But Lee added that there are no “universally accepted standards” that people must meet before calling themselves financial planners. He sees title protection as the “bridge” to establishing financial planning as a profession.

“Financial planning will never be a distinct profession until it’s recognized by all segments of society — that is, consumers, practitioners and regulators,” Lee said.

The question is whether FPA is trying to reinvent a wheel the CFP Board has already created.

“We think the CFP certification is the standard,” Keller said.

He points out that the CFP Board has invested $150 million over the last 12 years in an advertising campaign to raise public awareness about the credential. It also has spent millions of dollars enforcing the ethical standards attached to it.

“We’re working very hard to make sure the public recognizes CFP as the standard for financial planning,” Keller said.

As the CFP Board’s commission launches next year, the FPA will be holding meetings with planners and others to determine threshold competency and ethical standards that will serve as the foundation for title protection.

The CFP Board is the professional body for the approximately 94,000 CFPs in the United States. The FPA has about 19,000 members, the vast majority of whom hold CFPs.

“FPA describes itself as the leading membership organization for CFP® professionals, therefore CFP Board hopes that what they advocate for will be based on the competency and ethical standards of CFP® certification,” the CFP Board said in a statement.

Title protection is “a very seductive concept,” Keller said. “When you get down into the details, though, I think that’s what we’ll be interested to hear. How do they think it’s going to work?”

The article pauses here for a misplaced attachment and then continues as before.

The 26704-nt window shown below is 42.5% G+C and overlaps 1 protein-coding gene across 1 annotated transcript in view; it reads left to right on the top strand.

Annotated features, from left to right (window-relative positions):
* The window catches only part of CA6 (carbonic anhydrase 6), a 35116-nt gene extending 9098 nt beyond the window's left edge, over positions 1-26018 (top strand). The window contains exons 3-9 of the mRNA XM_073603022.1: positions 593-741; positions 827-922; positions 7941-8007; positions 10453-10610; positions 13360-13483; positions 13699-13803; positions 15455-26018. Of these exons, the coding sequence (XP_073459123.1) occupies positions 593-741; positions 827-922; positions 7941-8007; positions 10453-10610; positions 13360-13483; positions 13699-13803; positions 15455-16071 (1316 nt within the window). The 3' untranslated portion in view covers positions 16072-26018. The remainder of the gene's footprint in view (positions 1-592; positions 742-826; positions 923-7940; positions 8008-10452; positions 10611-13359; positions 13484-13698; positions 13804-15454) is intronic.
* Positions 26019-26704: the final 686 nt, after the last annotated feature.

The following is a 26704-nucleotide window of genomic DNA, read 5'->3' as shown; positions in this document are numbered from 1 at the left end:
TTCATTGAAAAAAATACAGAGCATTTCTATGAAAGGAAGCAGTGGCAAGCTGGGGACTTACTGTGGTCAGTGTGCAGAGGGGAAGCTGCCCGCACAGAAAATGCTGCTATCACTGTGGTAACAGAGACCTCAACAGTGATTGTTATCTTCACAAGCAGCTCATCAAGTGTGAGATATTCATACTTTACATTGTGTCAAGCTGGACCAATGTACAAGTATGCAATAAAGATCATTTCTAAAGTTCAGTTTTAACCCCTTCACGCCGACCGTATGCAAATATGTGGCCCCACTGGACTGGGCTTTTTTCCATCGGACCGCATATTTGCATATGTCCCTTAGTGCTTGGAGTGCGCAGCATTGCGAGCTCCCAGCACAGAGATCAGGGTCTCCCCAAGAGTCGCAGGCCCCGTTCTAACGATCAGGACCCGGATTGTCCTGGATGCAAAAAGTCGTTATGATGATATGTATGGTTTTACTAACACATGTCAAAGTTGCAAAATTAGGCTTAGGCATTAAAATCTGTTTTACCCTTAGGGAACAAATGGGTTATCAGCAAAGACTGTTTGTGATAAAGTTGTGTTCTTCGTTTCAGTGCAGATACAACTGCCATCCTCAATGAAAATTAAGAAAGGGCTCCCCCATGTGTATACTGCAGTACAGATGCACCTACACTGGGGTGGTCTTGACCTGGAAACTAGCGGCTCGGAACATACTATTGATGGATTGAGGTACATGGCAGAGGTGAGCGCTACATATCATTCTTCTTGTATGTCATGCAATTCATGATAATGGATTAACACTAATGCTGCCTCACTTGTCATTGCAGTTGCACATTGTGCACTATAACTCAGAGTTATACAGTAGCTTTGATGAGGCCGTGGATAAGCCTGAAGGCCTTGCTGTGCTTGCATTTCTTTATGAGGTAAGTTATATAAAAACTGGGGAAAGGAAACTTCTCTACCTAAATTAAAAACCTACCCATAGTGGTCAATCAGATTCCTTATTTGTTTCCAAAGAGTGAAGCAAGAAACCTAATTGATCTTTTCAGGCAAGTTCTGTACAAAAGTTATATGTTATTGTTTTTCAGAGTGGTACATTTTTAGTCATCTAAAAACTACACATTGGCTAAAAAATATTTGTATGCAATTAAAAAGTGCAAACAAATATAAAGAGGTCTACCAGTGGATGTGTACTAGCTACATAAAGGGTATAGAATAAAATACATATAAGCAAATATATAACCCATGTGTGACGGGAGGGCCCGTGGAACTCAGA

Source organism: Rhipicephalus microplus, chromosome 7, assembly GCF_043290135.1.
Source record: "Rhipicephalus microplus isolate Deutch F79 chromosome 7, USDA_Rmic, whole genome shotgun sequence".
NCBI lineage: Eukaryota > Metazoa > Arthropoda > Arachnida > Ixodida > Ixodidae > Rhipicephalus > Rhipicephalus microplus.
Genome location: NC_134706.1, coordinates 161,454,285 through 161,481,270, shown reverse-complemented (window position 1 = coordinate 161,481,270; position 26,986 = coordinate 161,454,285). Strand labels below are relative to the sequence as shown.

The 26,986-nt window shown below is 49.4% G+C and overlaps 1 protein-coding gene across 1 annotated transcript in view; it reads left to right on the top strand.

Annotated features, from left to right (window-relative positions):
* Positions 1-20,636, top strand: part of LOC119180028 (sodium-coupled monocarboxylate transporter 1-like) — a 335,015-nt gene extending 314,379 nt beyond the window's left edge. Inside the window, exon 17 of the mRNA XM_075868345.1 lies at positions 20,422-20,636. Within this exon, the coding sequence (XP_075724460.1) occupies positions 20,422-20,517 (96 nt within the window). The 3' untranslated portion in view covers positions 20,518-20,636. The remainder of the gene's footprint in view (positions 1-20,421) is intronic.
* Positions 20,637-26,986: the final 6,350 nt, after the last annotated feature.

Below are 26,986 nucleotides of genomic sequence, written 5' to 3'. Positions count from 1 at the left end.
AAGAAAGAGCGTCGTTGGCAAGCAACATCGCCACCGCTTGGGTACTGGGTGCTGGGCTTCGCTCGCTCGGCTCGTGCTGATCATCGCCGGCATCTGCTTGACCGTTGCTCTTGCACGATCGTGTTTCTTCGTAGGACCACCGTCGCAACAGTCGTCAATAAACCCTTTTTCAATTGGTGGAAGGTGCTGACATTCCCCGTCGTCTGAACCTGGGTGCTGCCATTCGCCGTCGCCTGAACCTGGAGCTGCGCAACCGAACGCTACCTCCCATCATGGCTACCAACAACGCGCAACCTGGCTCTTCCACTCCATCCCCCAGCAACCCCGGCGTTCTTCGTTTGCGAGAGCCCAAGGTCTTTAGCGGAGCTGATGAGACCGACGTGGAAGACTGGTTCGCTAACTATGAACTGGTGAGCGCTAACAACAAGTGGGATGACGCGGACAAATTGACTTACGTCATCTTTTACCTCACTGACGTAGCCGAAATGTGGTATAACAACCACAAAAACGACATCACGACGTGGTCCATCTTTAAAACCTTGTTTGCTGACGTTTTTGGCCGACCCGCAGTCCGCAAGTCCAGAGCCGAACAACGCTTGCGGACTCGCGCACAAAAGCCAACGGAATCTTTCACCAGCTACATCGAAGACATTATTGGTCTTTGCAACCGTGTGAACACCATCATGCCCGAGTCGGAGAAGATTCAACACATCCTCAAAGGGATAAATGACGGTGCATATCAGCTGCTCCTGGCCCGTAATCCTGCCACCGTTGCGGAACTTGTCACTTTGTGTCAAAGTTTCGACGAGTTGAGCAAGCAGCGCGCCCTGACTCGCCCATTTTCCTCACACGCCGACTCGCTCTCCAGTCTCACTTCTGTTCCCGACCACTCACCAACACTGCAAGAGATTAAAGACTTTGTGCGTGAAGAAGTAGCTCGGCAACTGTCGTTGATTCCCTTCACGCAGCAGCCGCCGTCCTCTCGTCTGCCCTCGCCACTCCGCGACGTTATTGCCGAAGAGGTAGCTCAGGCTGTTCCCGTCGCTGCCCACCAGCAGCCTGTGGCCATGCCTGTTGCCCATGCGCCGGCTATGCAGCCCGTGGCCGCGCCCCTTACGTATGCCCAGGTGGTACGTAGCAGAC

Tue, 13 Dec 2022 02:19:00 -0600 en-US text/html https://www.investmentnews.com/cfp-board-to-launch-review-of-competency-standards-for-credential-230208
Killexams : CFP Board to Conduct First-Ever Review of Competency Standards

The Certified Financial Planner Board of Standards said Tuesday that it plans to form a Competency Standards Commission next year to review and evaluate the CFP Board’s competency requirements for education, examination, experience and continuing education.

The Competency Standards Commission will validate current requirements for CFP professionals and/or recommend changes for improvement to the standard for the profession.

“As the professional organization that sets, administers, upholds and enforces competency and ethical standards for CFP certification, CFP Board has the obligation to ensure that its certification requirements remain valid, reliable and legally defensible for the benefit of the public,” said CFP Board CEO Kevin Keller in a statement. “As we enter the 50th year of CFP certification, it’s timely that we review the competency standards for the profession to make sure that they remain relevant.”

Popular planner and blogger Michael Kitces tweeted in response to the announcement Tuesday: “The requirements to become a CFP professional are known as ‘the four E’s'- Education (upfront education requirement & ongoing CE), Examination (the CFP exam), Experience, and Ethics (standards of conduct). The Competency Standards Commission will focus on first 3.”

In practice, Kitces tweeted, “the real ‘debate’ on CFP Board competency standards will likely focus on two in particular: Education, and Experience. Notable that CFP Board is forming a Commission to evaluate, b/c in the past they just changed the requirements more… unilaterally.”

Overall, Kitces said, “CFP Board ‘re-evaluating’ its competency standards is good. It should be done periodically, & ties well to CFP 50-yr anniversary in 2023. And this Commission-with-stakeholder-feedback approach is much better than CFP Board’s past.”

Kitces continued: “We’ll see what we finish with, but again I’d expect an increase in annual CE hours, the potential for an increase in the upfront educational requirement, and a potential increase in years-of-experience requirement but coupled w/ better flexibility for part-timers.”

Tue, 13 Dec 2022 10:28:00 -0600 en text/html https://www.thinkadvisor.com/2022/12/13/cfp-board-to-conduct-first-ever-review-of-competency-standards/
Killexams : FP Canada™ announces results for the October 2022 CFP® exam

A total of 507 candidates wrote October's Certified Financial Planner® exam.

TORONTO, Dec. 8, 2022 /CNW/ - FP Canada has announced the results for the October sitting of the CFP exam. A total of 345 candidates wrote the exam for the first time, and the first-time writer pass rate was 70.7%.

FP Canada logo (CNW Group/FP Canada)